# Should the output of logic gate have pull-up or pull-down resistor

I am a bit confused whether my chosen AND gate should have pull-up or pull-down resistor on the outputs, as I don't see any sentence containing words like pull-up/down or sink or source ... but as far as I understand then TTL IC's usually need pull-up/down resistor on the output. When I am looking at the schematics then I would say it is capable of making both high and low, as there are transistors connecting the output to both Vcc and Vdd. Here's the datasheet: triple input AND.

I am also using NOR gate which states that it is totem pole output: Diodes Incorporated and part number: 74AHCT1G02W5-7 (sorry, not enough reputation to post more than 1 link :D). Am I right that it is capable of making both low and high output, but the high means it is only 3.5V as there are voltage drops across transistor junctions so I would have to use pull-up resistor on the output so it would be 5V.

Schematic snippet I have at the moment:

Some additional explanation is also much appreciated so I would have the know-how for the future how to read out the necessary info from the datasheet.

• Did you check to see if 5V would exceed the specs for the pin? – Ignacio Vazquez-Abrams Dec 12 '15 at 14:07
• It says that Vo is -0.5 to Vcc + 0.5 so it should be ok, right? (Vcc is from -0.5 to 6.5) – Martin Ploom Dec 12 '15 at 14:18
• What is Vcc in the circuit? – Ignacio Vazquez-Abrams Dec 12 '15 at 14:21
• Keeping inside the absolute maximum ratings does not destroy your chips immediately, but does not guarantee that your circuit works. – CL. Dec 12 '15 at 14:21
• Vcc is 5V in the circuit. – Martin Ploom Dec 12 '15 at 14:30

An open-collector or open-drain output would always need a pull-up resistor to get a defined voltage level. But you are not using such an output.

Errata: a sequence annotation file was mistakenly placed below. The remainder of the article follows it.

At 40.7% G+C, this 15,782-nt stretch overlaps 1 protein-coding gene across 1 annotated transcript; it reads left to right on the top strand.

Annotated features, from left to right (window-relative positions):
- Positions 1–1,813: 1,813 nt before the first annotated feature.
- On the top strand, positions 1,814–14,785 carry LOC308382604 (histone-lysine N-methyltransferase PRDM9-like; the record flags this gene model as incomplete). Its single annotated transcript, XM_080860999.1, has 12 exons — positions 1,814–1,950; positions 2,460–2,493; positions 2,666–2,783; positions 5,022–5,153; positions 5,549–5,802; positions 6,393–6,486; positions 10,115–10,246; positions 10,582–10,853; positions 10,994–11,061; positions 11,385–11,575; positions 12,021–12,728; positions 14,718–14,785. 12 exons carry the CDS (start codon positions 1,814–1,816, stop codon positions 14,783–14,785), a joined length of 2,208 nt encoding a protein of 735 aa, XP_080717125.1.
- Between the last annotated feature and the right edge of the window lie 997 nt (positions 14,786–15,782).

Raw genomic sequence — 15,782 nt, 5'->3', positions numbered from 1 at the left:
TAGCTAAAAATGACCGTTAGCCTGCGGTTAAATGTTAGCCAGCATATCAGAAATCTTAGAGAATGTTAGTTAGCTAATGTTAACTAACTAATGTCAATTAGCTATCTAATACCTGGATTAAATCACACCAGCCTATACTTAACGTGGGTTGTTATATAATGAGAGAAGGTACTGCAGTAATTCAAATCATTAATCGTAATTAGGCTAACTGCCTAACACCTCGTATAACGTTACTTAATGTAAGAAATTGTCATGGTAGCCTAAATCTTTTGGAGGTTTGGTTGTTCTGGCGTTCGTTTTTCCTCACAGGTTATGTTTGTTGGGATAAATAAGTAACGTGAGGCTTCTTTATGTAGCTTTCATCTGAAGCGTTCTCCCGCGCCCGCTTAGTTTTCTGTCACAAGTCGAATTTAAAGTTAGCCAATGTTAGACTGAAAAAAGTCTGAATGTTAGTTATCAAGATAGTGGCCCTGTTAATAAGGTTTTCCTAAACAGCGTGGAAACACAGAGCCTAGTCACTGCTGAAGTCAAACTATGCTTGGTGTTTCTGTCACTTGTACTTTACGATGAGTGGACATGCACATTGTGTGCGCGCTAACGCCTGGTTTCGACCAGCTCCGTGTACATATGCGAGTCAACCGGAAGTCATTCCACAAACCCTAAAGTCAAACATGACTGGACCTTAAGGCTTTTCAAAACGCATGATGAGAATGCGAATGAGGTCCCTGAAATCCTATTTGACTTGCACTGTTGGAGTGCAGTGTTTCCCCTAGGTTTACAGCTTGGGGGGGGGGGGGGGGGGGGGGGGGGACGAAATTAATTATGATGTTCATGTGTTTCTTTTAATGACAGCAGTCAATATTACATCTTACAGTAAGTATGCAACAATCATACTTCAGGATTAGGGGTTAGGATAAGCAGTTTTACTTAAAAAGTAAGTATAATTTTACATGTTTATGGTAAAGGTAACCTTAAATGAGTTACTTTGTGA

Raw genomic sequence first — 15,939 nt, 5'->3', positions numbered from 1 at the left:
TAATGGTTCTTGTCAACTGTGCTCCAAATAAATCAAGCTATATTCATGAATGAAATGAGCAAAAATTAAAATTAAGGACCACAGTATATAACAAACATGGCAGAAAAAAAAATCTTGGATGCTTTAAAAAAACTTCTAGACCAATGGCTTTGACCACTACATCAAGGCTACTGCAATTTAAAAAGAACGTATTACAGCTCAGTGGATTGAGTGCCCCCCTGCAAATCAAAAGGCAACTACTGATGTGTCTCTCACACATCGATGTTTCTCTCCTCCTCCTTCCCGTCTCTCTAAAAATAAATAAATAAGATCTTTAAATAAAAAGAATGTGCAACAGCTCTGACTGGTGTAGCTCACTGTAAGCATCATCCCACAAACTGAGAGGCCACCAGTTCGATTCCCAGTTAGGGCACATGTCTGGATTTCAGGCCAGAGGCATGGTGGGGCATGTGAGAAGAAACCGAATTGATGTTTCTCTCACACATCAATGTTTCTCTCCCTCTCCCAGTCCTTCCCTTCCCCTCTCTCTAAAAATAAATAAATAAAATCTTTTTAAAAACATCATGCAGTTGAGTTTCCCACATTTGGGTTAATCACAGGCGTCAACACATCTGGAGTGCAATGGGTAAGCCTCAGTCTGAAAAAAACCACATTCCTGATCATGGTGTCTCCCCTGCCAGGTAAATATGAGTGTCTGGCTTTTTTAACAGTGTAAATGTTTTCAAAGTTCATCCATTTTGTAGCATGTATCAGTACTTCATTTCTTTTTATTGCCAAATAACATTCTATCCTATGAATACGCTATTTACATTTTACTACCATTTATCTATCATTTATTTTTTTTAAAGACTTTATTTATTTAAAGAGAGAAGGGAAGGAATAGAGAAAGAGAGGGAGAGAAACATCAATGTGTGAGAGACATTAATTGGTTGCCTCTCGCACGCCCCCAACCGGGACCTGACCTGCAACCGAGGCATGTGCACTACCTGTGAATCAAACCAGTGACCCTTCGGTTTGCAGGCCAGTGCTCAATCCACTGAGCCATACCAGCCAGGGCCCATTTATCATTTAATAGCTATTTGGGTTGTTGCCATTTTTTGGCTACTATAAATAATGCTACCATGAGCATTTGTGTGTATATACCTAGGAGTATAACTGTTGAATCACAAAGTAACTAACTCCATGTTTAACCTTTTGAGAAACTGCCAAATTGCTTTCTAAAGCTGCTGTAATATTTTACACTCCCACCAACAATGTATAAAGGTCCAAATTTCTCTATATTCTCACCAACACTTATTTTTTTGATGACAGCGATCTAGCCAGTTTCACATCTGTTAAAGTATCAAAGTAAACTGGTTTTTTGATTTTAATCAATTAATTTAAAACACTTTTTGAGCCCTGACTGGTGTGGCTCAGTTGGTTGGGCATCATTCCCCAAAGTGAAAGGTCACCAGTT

TTL outputs have defined voltage levels for both low and high signals, but the high level can be as low as 2.4 V (depending on how much current the output must supply). This is no problem for TTL inputs (which interpret any voltage above 2 V as high), but can be a problem for other logic families.

CMOS outputs go up to almost the supply voltage, and go down to almost ground level (because they do no use bipolar transistors but MOSFETs). Therefore, CMOS inputs are quite strict (typically, low-level signals must be below 30 % of VCC, and high-level signals, above 70 %).

If you want to connect a TTL output to a CMOS input, you need a pull-up resistor to raise the high level signal. (Connecting a CMOS output to a TTL input works just fine.)

(In the datasheets, the guaranteed output levels are specified as VOL and VOH, and the required input levels as VIL and VIH. An output and an input match if $V_{OL} \leq V_{IL}$ and $V_{OH} \geq V_{IH}$.)

LS is a TTL family; HCT is a CMOS family that has TTL-compatible inputs. So in your case, you do not need a pull-up resistor to get a correct voltage level.

There might be other reasons to use pull-up/-down resistors, for example, to get a defined signal when the chips are still in reset and do not drive their outputs either way.

• Excellent answer, but you might mention that you can connect TTL/LSTTL directly to CMOS if the CMOS is designed for it, such as the 74HCT series. – WhatRoughBeast Dec 12 '15 at 15:48

A push pull totem can drive the output to withing 0.6-0.7 volts of Vcc. With a Darlington pair will drop 1.2-1.5v. Theoretically this means that the output does not require a pull up. Practically tho generally logic is tied to other logic and this would be more than enough to drive the input of that logic. Ultimately it's not a bad idea to tie weak pullups to the inputs to make sure that when the device is powered that it starts in a predictable state.

• The SN74LS11 has a TTL output. – CL. Dec 12 '15 at 14:33
• @CL. the schematic of the SN74LS11 shown in the data sheet looks like a push pull totem to me. – vini_i Dec 12 '15 at 14:39
• Yes, and two silicon junctions plus a resistor drop more than 0.7 V. As shown by its VOH. – CL. Dec 12 '15 at 14:44